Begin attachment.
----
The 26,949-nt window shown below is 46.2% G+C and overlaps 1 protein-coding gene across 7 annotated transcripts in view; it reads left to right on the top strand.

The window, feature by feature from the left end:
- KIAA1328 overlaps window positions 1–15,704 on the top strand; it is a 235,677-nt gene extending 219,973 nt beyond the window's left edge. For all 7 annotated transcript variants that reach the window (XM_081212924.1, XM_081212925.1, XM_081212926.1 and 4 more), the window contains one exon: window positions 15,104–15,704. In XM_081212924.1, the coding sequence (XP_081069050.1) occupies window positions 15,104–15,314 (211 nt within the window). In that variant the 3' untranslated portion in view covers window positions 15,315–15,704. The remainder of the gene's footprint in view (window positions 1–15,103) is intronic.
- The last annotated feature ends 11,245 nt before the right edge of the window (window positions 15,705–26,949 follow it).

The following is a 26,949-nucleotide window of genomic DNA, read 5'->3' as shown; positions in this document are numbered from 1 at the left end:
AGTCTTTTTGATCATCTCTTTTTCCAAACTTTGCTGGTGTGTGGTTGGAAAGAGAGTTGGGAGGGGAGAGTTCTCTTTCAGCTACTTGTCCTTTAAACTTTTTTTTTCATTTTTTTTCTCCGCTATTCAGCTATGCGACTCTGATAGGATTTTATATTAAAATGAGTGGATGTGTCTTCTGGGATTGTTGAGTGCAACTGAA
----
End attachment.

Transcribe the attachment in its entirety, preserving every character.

The 26,949-nt window shown below is 46.2% G+C and overlaps 1 protein-coding gene across 7 annotated transcripts in view; it reads left to right on the top strand.

The window, feature by feature from the left end:
- KIAA1328 overlaps window positions 1–15,704 on the top strand; it is a 235,677-nt gene extending 219,973 nt beyond the window's left edge. For all 7 annotated transcript variants that reach the window (XM_081212924.1, XM_081212925.1, XM_081212926.1 and 4 more), the window contains one exon: window positions 15,104–15,704. In XM_081212924.1, the coding sequence (XP_081069050.1) occupies window positions 15,104–15,314 (211 nt within the window). In that variant the 3' untranslated portion in view covers window positions 15,315–15,704. The remainder of the gene's footprint in view (window positions 1–15,103) is intronic.
- The last annotated feature ends 11,245 nt before the right edge of the window (window positions 15,705–26,949 follow it).

The following is a 26,949-nucleotide window of genomic DNA, read 5'->3' as shown; positions in this document are numbered from 1 at the left end:
AGTCTTTTTGATCATCTCTTTTTCCAAACTTTGCTGGTGTGTGGTTGGAAAGAGAGTTGGGAGGGGAGAGTTCTCTTTCAGCTACTTGTCCTTTAAACTTTTTTTTTCATTTTTTTTCTCCGCTATTCAGCTATGCGACTCTGATAGGATTTTATATTAAAATGAGTGGATGTGTCTTCTGGGATTGTTGAGTGCAACTGAA